Estuary Education - the Magic Outdoor Classroom
During the months of May to July, the Exe Estuary Partnership has traditionally hosted educational sessions on the Estuary for children at local primary schools. The children are introduced to the challenges of estuary life, and meet some of the creatures that have different ways of coping with these challenges.
At first sight, the estuary at low tide appears empty, almost monochrome – a few white birds in the distance and an expanse of greyish mud. But look closer and the magic begins. The children begin their visit by looking at creatures of the sand – the scurrying shore crabs (always a big hit!), gliding periwinkles, tiny goby fish in puddles and piles of discarded shells – each telling a story of battles against predators, desiccation and tidal currents. Then we dig deeper to meet the burrowers, including the engineer of those neat coils of sand – the multicoloured lugworm with its red feathery gills, side bristles and detachable tail. Finally there's a chance for fishing in the creek, the estuary nursery where many species start their lives. This is the children's favourite activity, offering close encounters with hundreds of shrimp, young flatfish, sandeels and even tiny starfish – as well as larger crabs, with larger pincers.
By the end of each visit, the children often seem to have been partially assimilated into the estuary – they're muddier, wetter and even exude a distinct estuarine aroma! And they glow with the pent up excitement that comes with discovering a secret world.
The Partnership currently offers sessions for groups of up to 35 primary school children during the summer term at Exmouth Local Nature Reserve (LNR) for a small fee. To find out more details, contact the Exe Estuary Officer:
Tel: 01392 382236
LiCCo Project - Living With A Changing Coast
The Exe Estuary Management Partnership have collaborated with LiCCo on a range of learning resources available for teachers from key stage 2 up to A-Level. LiCCo are a cross-channel project helping coastal communities to better understand and prepare for the impacts of climate change , including coastal erosion and sea level rise (more information on the role of LiCCo is available on their website). An important part of this is education for children on the past, present and future of climate change and its affect on the community. To do this the LiCCo project set out 3 main education goals:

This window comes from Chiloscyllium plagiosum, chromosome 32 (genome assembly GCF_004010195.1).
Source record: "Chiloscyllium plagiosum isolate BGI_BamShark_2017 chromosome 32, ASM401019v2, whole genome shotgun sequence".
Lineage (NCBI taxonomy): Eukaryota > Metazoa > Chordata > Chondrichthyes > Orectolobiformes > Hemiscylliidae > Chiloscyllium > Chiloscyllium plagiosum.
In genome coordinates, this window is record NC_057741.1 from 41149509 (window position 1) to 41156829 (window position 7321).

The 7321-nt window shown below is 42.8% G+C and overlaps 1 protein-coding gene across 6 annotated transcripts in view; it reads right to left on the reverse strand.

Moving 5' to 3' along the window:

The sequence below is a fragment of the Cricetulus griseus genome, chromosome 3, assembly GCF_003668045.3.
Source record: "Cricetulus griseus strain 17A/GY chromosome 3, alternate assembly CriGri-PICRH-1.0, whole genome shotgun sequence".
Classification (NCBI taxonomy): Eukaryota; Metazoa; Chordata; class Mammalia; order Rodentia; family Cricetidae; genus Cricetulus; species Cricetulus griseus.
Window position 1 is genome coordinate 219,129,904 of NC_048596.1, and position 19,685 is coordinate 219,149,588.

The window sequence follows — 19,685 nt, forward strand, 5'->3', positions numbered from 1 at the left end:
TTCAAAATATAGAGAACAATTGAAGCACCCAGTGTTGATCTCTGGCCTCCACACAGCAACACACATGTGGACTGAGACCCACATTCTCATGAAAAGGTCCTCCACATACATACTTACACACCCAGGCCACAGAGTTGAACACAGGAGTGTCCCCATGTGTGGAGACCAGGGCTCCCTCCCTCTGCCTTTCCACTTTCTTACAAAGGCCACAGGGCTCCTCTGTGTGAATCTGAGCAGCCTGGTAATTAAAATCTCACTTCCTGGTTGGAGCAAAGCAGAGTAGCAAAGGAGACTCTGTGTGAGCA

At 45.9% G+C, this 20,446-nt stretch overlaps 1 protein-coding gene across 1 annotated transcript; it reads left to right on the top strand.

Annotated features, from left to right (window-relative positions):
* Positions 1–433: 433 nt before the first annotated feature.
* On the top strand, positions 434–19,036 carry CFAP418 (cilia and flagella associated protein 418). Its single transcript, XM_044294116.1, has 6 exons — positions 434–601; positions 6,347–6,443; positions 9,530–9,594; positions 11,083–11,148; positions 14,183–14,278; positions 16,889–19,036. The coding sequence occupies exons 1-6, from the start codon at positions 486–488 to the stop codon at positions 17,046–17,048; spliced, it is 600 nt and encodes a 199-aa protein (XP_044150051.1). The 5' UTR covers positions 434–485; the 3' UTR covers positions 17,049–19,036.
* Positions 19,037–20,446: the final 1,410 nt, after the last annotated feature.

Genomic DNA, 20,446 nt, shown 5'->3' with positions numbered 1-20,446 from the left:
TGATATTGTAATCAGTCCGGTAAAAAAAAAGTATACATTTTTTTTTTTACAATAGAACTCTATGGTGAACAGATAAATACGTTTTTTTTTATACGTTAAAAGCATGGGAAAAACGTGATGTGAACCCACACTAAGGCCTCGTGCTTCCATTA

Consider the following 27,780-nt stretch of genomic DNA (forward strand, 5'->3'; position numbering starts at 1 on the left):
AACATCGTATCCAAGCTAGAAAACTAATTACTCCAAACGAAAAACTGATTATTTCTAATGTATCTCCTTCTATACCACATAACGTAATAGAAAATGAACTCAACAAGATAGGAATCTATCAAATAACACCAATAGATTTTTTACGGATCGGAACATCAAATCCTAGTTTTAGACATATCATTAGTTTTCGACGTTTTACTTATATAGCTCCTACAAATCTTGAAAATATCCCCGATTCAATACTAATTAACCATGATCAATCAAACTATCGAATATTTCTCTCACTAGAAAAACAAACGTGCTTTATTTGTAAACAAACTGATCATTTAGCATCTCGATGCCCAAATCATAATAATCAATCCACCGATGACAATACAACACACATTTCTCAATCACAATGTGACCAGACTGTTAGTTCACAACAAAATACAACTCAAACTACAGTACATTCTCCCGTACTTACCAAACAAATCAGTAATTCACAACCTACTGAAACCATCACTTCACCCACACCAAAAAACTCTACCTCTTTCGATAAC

- To provide site-based educational activities at the Exe Estuary to teach local children and young people about the ecology, use, management and natural processes affecting their local coast.
- To develop web based information which is specific to the local coastline and freely available.
- To develop an educational package for schools and other audiences with an interest in coastline management, enabling them to explore and better understand coastal ecology, climate change, management issues, risks and coasts and the options to adapt to future coastal change.
The resources cover a range of topics, from questioning sustainable management of the estuary, through flood risk and associated habitat change to understanding the importance of estuaries for both humans and the environment. Each pack aids understanding of the estuary and our changing coasts through a selection of enquiry questions, that allow the children to use the information available to make an informed decision and answer to the question. The A-Level packs help promote the scientific method to students by using hypotheses and null hypotheses to explore ideas relating to the experimental process and scientific writing.
This educational resource has proved successful, with the key stage 2 resource winning the Geographical Association Publisher's Award in April held in Manchester. The awards aim to promote material that will significantly improve the teaching of geography in schools, with different categories for different age groups. Judges at this year's awards thought that the well-structured resource was challenging in content and approach. They were most impressed by the enquiry approach, through which pupils are asked to consider real situations and ask important geographical questions. See the press release here.
"The Drip - a watery tale"
A beautifully animated new film by Tim Britton of Forkbeard Fantasy, view by clicking on the image below.
Introduced by a drip of water, this wonderful and engaging animation interprets the natural water cycle and other important areas of aquatic science and geography. It also takes a quirky look at the ‘dark side’, taking us on a thought provoking journey through the murky depths and issues of our own waste, only to re-surface with brighter optimism for a healthier future, full of home-grown heroes.
The rich poetic narration and colourful animated artistry of Forkbeard Fantasy adeptly leads us through many of the key concepts that geographers, scientists and practitioners can often struggle to interpret! From ‘water catchments’ to ‘nutrient enrichment’ – all are covered in just 5 magical minutes
Equally enjoyable as a school topic opener to encourage an early discussion or brainstorming, as a ‘closer’ to review the topic or simply found cruising the ‘YouTube flow’ for fun, it won’t disappoint.
The film was commissioned by the South Devon AONB on behalf of the South Devon Catchments Partnership (co-hosted by the Westcountry Rivers Trust) using Catchment Based Approach funding from the Environment Agency.